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Marquette Wire

The student news site of Marquette University

Marquette Wire

The student news site of Marquette University

Marquette Wire

Farley, Hopper visit campus to promote Walker

Tom Farley (left) and Senator Randy Hopper speaks to Students for Scott Walker on the up coming election for governer. Photo by Brittany McGrail / [email protected]

After years of hearing phrases such as “Rock the Vote” and “You can make a difference,” it’s finally time to put pen to paper at the ballot boxes.  Whether you’re a rookie to the voting booth or an old-time pro, today’s primary will determine Democratic Mayor Tom Barrett’s competition in the general election for governor.

Last Thursday, Marquette played host to State Sen. Randy Hopper and Tom Farley, brother of deceased actor and 1986 Marquette graduate Chris Farley, as they promoted Republican gubernatorial candidate Scott Walker. The men encouraged students to take control of their voting power and motivate others to do the same.

Students for Walker, a group dedicated to supporting the current Milwaukee county executive in the upcoming gubernatorial primary, was the final stop on a list of nine university organizations the two visited in a mere two days.

Speaking to a room of about 40 students, Hopper and Farley’s goal was simple: motivate students to vote and promote excitement for the upcoming election.

“This is a pivotal time and I’m already past next Tuesday,” Hopper said in regard to the primary. “We need your help between now and November.”

Hopper endorsed Walker shortly after he announced his candidacy in April 2009, and said he plans to stick by that decision.

“There are very few times when the right person is in the right position at the right time,” Hopper said. “I met Walker, and I knew that he was right and it was the time.”

Farley said he knew Walker was who he wanted to endorse from the start.

“Walker’s political stance follows my family’s idea of keeping it simple,” Farley said. “We’re different here in Wisconsin — politics are on a community level.”

Farley urged members of Students for Walker to recognize the power they hold as youths in politics.

“You have great ability in your nature,” Farley said. “You’re being trained to passionately think on a higher level. If you combine the intellectual and emotional, things will happen.”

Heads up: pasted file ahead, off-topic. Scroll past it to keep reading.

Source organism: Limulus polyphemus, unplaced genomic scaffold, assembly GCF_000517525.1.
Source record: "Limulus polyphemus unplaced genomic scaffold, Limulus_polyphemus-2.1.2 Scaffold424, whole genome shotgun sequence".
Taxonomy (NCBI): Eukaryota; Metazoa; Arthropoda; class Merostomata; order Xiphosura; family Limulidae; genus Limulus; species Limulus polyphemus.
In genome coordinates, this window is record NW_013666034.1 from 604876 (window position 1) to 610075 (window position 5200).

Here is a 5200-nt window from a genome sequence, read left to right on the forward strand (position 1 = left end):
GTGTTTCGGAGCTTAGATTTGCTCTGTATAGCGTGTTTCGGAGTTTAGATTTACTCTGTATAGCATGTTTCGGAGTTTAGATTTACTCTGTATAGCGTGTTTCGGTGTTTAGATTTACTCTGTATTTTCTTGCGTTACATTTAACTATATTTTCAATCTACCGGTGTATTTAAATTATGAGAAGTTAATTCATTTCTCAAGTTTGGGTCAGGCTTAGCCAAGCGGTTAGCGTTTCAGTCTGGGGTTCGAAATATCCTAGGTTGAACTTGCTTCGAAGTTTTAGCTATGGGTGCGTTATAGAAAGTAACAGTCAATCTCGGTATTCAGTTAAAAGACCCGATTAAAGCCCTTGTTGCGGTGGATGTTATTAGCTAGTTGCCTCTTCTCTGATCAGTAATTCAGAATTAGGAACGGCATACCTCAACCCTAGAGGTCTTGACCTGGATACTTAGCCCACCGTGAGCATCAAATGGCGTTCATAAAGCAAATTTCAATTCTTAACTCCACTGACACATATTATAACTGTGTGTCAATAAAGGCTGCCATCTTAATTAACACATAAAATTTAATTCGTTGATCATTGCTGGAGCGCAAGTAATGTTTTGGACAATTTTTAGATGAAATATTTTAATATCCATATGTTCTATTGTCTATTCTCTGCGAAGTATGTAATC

Stephanie Marecki, a sophomore in the College of Arts & Sciences and president of Students for Walker, replicated the goal of promoting student voters.

“There has been a low voter turnout in the past,” Marecki said. “So simply getting a lot of people to show up is huge in itself.”

The group was created in September 2009, with volunteers working at fundraising events and phone banks in an effort to motivate student voters.

Craig Maechtle, a junior in the College of Business Administration, said the organization is the only one at the university backing a specific candidate.

“There aren’t any groups for Mark Neumann or Tom Barrett here,” Maechtle said. “We’re trailblazing for future generations.”

This trailblazing, however, could end sooner than hoped if the current GOP polls hold true and Walker’s campaign ends in defeat.

According to the Rasmussen Reports, Mark Neumann recently took a 1 point lead over Walker going into Tuesday. Neumann has about 60 percent support of the Tea Party.

Both lead against Barrett according to the reports, with Neumann holding a 48 percent to 44 percent lead, and Walker 47 to 44.

Blogs on both Neumann’s campaign website and spoke of uncertainty on Walker’s side due to recent polls. This uncertainty resulted in Walker attacking Neumann with negative ads.

Avoiding retaliation, Neumann signed a pledge not to run negative TV attack ads or mailers in the closing days of the campaign, asking Walker to do the same.

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